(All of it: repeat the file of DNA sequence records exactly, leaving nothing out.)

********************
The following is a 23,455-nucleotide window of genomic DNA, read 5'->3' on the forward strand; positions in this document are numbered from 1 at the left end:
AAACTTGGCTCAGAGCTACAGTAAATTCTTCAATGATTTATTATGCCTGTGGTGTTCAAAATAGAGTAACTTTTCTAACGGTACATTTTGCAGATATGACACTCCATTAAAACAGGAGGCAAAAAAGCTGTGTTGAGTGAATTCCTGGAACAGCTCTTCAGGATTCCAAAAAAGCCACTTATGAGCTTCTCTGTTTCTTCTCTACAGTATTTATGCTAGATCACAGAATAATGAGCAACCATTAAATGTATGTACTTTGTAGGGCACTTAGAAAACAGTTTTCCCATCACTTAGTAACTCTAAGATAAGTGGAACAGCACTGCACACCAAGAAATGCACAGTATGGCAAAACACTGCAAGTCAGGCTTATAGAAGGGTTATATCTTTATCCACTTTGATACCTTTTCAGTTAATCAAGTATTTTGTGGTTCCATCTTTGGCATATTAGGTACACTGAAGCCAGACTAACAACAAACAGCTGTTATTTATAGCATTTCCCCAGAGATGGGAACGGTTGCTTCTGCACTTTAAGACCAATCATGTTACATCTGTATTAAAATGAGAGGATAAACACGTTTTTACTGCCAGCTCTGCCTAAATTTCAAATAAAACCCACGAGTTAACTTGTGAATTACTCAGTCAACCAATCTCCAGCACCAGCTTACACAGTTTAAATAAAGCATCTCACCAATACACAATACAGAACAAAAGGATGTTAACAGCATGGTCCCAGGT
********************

The following is a 23,455-nucleotide window of genomic DNA, read 5'->3' on the forward strand; positions in this document are numbered from 1 at the left end:
AAACTTGGCTCAGAGCTACAGTAAATTCTTCAATGATTTATTATGCCTGTGGTGTTCAAAATAGAGTAACTTTTCTAACGGTACATTTTGCAGATATGACACTCCATTAAAACAGGAGGCAAAAAAGCTGTGTTGAGTGAATTCCTGGAACAGCTCTTCAGGATTCCAAAAAAGCCACTTATGAGCTTCTCTGTTTCTTCTCTACAGTATTTATGCTAGATCACAGAATAATGAGCAACCATTAAATGTATGTACTTTGTAGGGCACTTAGAAAACAGTTTTCCCATCACTTAGTAACTCTAAGATAAGTGGAACAGCACTGCACACCAAGAAATGCACAGTATGGCAAAACACTGCAAGTCAGGCTTATAGAAGGGTTATATCTTTATCCACTTTGATACCTTTTCAGTTAATCAAGTATTTTGTGGTTCCATCTTTGGCATATTAGGTACACTGAAGCCAGACTAACAACAAACAGCTGTTATTTATAGCATTTCCCCAGAGATGGGAACGGTTGCTTCTGCACTTTAAGACCAATCATGTTACATCTGTATTAAAATGAGAGGATAAACACGTTTTTACTGCCAGCTCTGCCTAAATTTCAAATAAAACCCACGAGTTAACTTGTGAATTACTCAGTCAACCAATCTCCAGCACCAGCTTACACAGTTTAAATAAAGCATCTCACCAATACACAATACAGAACAAAAGGATGTTAACAGCATGGTCCCAGGT